Until 2008 SuperReading had shown
amazing results, but had not been tested
by independent, professional researchers.
84% of the dyslexic students finished with
higher scores than university professors.
Subsequent courses saw all graduates
scoring higher than non-dyslexic students
without SuperReading. The Italian study
also showed the same results, both
before and after translation into Italian. .
Dr. Cooper applied rigorous statistical
analysis to our testing methodology. His
control group of professors actually scored
lower over time. It was expected they could
have improved due to testing familiarity.
They did not. They received the same
instruction as the learning group on their first
day before any tools were taught. This ruled
out any increases due to chance or knowing
what to expect
RESULTS FROM 2018 ITALIAN STUDY OF 260 STUDENTS
Reading as a Multi-Layer Activity: Training Strategies at Text Level
Professor Francesca Santulli and Dr. Melissa Scagnelli
The initial report is that the dyslexic population in their 5-year study
graduated with BETTER reading skills than the normotypical (non-
dyslexic) group did at the beginning!
This confirms the above studies by Dr Cooper, where 84% of the
dyslexic population outperformed a group of non-dyslexic
university professors! The dyslexic group all more than doubled
their incoming R.E. Scores.
Fig. 12.3 shows the average measure of Combined Reading
Effectiveness as comprehension per minute, considering initial
time at first and at last test, for the two subgroups the former by
86% and the latter by 78.7%ups. Both dyslexic and normotypical
readers significantly improve their global performance, the former
by 86% and the latter by 78.7%.
Also, for this global measure, at the end of the course, dyslexic
readers perform better than normotypical readers at the beginning.
3-The SuperReading Course
The SuperReading course was developed in the US by Ron Cole,
who, as a life coach, had realised the crucial role of reading and
comprehension for the professional success of his clients. In the
mid-90s, considering that existing speed reading programmes did
not guarantee adequate comprehension levels, he experimented
new techniques and combined them in a course, which he offered
to his clients, mostly adult managers (Cole, 2009). The course
relies on the fundamental principles of metacognition (Wray, 1994)
and on the analysis of the different variables influencing
comprehension (Ellis, 1993). At the same time, it emphasises the
emotional and motivational components, and includes a special
reading practice, named eye-hopping.
Metacognitive abilities are considered to be crucial for academic
success (Pressley, 2002; Pressley & Gaskins, 2006; Hacker et al.,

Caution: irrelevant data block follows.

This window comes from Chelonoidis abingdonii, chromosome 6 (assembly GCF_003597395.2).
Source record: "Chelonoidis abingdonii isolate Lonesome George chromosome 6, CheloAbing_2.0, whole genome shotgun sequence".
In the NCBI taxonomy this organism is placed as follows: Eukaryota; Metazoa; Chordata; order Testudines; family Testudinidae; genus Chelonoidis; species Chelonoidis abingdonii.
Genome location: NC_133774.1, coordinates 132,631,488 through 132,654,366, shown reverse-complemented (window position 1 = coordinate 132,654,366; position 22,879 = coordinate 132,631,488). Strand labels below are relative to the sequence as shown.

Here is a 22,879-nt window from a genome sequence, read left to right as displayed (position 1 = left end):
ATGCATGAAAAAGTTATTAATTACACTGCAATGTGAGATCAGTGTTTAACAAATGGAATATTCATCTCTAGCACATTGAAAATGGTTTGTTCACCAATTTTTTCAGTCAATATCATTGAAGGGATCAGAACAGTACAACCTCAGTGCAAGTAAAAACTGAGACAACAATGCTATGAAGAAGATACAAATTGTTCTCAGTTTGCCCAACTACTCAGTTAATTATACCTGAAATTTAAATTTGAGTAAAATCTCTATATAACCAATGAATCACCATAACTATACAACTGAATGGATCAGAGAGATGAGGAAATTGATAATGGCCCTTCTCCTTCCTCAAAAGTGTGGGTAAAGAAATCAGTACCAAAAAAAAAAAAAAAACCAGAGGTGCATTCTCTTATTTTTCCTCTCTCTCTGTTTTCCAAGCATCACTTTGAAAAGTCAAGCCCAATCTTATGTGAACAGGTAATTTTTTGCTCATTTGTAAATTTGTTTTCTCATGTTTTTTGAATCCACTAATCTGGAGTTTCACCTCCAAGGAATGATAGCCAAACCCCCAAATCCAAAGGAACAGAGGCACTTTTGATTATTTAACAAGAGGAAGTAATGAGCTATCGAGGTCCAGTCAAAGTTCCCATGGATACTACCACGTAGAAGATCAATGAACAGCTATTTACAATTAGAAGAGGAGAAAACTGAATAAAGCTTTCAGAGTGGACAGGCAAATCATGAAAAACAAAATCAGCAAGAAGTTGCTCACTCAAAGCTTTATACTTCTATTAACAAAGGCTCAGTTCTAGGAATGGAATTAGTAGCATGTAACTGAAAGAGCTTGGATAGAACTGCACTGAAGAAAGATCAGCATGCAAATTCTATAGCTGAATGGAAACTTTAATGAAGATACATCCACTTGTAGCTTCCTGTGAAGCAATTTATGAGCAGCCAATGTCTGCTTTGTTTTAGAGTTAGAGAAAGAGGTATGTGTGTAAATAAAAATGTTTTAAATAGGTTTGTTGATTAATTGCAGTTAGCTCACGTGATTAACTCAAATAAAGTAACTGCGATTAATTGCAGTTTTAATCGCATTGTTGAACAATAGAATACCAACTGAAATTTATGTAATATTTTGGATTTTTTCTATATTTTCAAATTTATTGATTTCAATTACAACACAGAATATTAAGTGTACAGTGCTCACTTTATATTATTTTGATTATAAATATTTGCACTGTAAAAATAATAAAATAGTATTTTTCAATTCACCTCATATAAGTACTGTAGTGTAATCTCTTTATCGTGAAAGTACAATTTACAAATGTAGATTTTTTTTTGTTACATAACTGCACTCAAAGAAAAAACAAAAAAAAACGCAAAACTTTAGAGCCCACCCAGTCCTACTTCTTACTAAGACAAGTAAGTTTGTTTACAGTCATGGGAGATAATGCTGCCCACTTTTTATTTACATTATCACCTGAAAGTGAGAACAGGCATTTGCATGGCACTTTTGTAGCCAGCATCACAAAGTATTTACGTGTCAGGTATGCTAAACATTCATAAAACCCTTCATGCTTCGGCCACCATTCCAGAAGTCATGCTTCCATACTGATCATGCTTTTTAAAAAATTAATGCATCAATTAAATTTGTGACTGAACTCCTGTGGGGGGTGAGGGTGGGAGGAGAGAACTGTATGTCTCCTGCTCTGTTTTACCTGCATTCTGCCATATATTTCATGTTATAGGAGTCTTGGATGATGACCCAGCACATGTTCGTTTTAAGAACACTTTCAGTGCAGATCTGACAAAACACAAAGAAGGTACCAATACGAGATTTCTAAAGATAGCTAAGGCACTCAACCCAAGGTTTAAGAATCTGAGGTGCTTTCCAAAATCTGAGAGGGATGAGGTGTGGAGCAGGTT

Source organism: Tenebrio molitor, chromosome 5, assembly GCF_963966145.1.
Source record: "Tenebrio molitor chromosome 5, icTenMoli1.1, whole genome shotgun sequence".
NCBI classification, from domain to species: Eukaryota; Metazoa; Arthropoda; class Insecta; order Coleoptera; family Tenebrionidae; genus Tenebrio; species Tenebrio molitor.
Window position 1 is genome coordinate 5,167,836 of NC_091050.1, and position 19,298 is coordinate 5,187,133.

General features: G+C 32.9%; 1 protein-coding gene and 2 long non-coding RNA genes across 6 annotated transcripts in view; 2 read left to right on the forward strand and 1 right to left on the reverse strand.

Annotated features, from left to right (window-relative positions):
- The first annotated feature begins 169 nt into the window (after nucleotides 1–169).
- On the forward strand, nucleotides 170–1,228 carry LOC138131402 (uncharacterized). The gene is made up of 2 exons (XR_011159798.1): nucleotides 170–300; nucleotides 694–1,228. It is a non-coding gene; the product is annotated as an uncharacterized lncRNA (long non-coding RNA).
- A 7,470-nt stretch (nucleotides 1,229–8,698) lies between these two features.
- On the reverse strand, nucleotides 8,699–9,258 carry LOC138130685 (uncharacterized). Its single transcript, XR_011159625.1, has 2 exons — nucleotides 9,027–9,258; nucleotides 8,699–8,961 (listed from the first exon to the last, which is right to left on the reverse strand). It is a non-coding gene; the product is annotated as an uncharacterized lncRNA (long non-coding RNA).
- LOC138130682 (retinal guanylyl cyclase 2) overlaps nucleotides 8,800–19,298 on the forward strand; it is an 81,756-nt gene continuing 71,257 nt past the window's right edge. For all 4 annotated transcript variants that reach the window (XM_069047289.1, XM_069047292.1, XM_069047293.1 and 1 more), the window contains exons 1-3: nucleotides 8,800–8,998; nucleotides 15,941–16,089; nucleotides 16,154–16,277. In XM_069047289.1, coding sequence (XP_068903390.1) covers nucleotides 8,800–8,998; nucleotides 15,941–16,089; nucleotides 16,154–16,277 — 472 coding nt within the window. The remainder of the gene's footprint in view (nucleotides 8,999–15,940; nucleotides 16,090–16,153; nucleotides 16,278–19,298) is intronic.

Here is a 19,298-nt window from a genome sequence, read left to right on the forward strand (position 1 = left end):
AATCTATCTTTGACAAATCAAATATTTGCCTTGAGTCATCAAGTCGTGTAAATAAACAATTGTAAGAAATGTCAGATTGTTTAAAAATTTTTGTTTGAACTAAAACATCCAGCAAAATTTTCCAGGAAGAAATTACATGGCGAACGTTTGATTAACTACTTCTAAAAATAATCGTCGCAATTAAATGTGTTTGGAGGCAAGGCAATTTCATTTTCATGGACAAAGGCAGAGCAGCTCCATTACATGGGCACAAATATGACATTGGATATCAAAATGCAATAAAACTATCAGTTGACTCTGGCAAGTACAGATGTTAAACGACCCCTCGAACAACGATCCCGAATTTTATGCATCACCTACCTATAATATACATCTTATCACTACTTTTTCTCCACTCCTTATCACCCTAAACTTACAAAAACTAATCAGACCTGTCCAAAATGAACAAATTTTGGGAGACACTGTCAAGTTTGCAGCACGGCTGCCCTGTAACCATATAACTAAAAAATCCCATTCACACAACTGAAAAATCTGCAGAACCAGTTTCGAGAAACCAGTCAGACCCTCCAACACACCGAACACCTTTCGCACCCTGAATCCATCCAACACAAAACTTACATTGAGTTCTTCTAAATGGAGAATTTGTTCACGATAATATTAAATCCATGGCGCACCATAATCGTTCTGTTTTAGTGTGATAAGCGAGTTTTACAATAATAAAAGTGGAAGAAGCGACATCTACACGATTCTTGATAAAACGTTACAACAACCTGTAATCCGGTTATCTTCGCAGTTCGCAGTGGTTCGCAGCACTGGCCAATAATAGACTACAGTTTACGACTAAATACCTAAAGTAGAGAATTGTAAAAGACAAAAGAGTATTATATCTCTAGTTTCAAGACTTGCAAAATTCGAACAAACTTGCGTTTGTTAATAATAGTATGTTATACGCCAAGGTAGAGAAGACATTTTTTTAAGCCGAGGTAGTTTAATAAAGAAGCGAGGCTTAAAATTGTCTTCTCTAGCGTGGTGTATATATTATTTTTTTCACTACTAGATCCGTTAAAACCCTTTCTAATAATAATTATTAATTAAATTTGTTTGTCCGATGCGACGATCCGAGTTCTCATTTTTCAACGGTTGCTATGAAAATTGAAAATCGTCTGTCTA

2009; Williams & Atkins, 2009; Vanderswalmen et al., 2010), and
research has shown that they can influence the performance of
reading and comprehension tasks (Hacker et al., 1998; Anderson
& Ambruster, 1984; Baker & Beall, 2009; Roeschl-Heils et al.,
2003). Good readers have better metacognitive knowledge than
poor readers (Brown, 1980; Baker & Beall, 2009). The adoption of
metacognitive strategies allows a more effective approach to texts:
the reader activates background knowledge, anticipates difficulties,
reflects on how to single out salient information and memorize it,
and is able to self-evaluate his/her level of understanding. On the
other hand, poor readers also have poor metacognitive abilities
(De Beni & Pazzaglia 1997; Butler 1998; Klassen 2002, 2006; De
Beni & Pazzaglia 2003; Job & Klassen 2012), which makes it
necessary to include metacognition in any comprehensive support
Another important component of academic success is motivation,
which is closely linked to other emotional aspects. Good students
believe in their good capacities and have a high level of self-
efficacy (VanderStoep et al., 1996). As a consequence, they can
manage anxiety more easily, and thus perform better (Kleijn et al.,
1994). Research shows that high levels of anxiety compromise
performance, as anxiety influences the working memory, and
interferes with concentration and capacity of finding suitable
strategies (McCraty, 2007; Ruffins, 2007). Vice versa, good levels
of self-esteem can be of help in stressful situations (De Beni et al.,
2003). In their first school years, students with SpLDs become
soon aware of their difficulties, and realize that they need more
time and effort to obtain results that are often poorer than those of
their peers. This in turn can have negative consequences for their
self-esteem and for their perceived self-efficacy (Martino et al.,
2011). The emotional components of SpLDs have often been
under scrutiny, yet results are not always consistent (Novita, 2016).